Consider Twitter. Despite being a text-first microblogging platform, it displays all the fundamental characteristics of orality. As pointed out by Zeynep Tufekci, the immediate, ephemeral nature of interaction on social media closely resembles oral communication. Remember that oral communication, especially in preliterate cultures, was simplistic and rhetorical in its subject matter because of the inherent need for memorability. On Twitter, meanwhile, the creation of simplistic and rhetorical content is incentivised by the character limit of tweets and the sheer volume of content on one’s feed. The slow, careful process central to creating a written work is absent on Twitter, with people using the medium as a public record of their stream of consciousness.

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This framework helps explain why polarising content is rewarded by Twitter’s algorithm while also explaining how it can become a powerful lifeline at times of crisis. The orality of the platform facilitates the communication of emotional content, thus incentivising users to post angry, antagonistic, and, at times, panic-inducing tweets. Much of Twitter is full of sentences that would be at home in a private, oral argument before one has had the time or energy to process information slowly and allow nuance to take hold.

But this very incentive structure is valuable in times of crisis. The cascading of panic-inducing tweets that are generally harmful can save lives. Similarly, the psychological consequences of orality also tell us that antagonism and vileness is only a part of the whole picture. Like in-person oral communication, social media is adept at creating a sense of community and shared identity.

Indeed, within the larger cesspools of fake news and hate speech, countless communities thrive on social media, often held together by strong emotional reactions to certain sociopolitical and interpersonal events. The power, and many of its challenges, stem from its ability to marry the intimacy and interactivity of orality to the scalability of print and broadcast communication (and then multiply it manifold).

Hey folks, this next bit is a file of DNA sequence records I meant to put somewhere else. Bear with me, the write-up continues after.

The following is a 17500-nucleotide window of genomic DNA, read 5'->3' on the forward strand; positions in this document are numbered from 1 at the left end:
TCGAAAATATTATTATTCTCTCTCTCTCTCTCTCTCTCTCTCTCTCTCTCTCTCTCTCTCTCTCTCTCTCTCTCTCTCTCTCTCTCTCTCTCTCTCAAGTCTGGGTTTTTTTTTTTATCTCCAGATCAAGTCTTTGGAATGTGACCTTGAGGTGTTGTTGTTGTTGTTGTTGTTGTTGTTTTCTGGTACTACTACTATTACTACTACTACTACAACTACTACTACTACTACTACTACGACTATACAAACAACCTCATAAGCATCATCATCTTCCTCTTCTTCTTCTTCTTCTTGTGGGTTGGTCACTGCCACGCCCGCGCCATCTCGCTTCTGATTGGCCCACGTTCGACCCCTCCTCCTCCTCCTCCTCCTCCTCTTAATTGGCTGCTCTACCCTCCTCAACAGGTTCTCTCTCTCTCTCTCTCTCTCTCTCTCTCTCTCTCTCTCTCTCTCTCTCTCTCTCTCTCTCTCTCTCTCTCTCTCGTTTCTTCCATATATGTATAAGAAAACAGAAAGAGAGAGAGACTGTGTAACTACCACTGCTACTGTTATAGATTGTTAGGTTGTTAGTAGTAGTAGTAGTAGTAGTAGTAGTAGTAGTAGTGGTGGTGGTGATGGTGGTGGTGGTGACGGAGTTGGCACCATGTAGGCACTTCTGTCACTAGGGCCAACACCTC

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This shared sense of community that can be scaled up massively reaching thousands, if not millions of people, is at the heart of networked mass movements, such as Hong Kong’s umbrella revolution and the Arab Spring. In many ways, Indian social media’s altruistic response to the Covid-19 crisis gives us adequate reason to be optimistic about human psychology, communication and, above all, social media.

The writer works at Takshashila Institution, Bengaluru

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TWITTER

Elon Musk Says He’ll Pay $11 Billion in Taxes in 2021 But Twitter Wants ‘Proof’

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Elon Musk took to Twitter to clarify once and for all that he will be paying a whopping $11 billion as taxes this year.

If the number of times Elon Musk could count when someone has asked him to pay the full taxes, he would be a very rich..wait, never mind. The Tesla boss is rich beyond any private individual has been in history, reports said.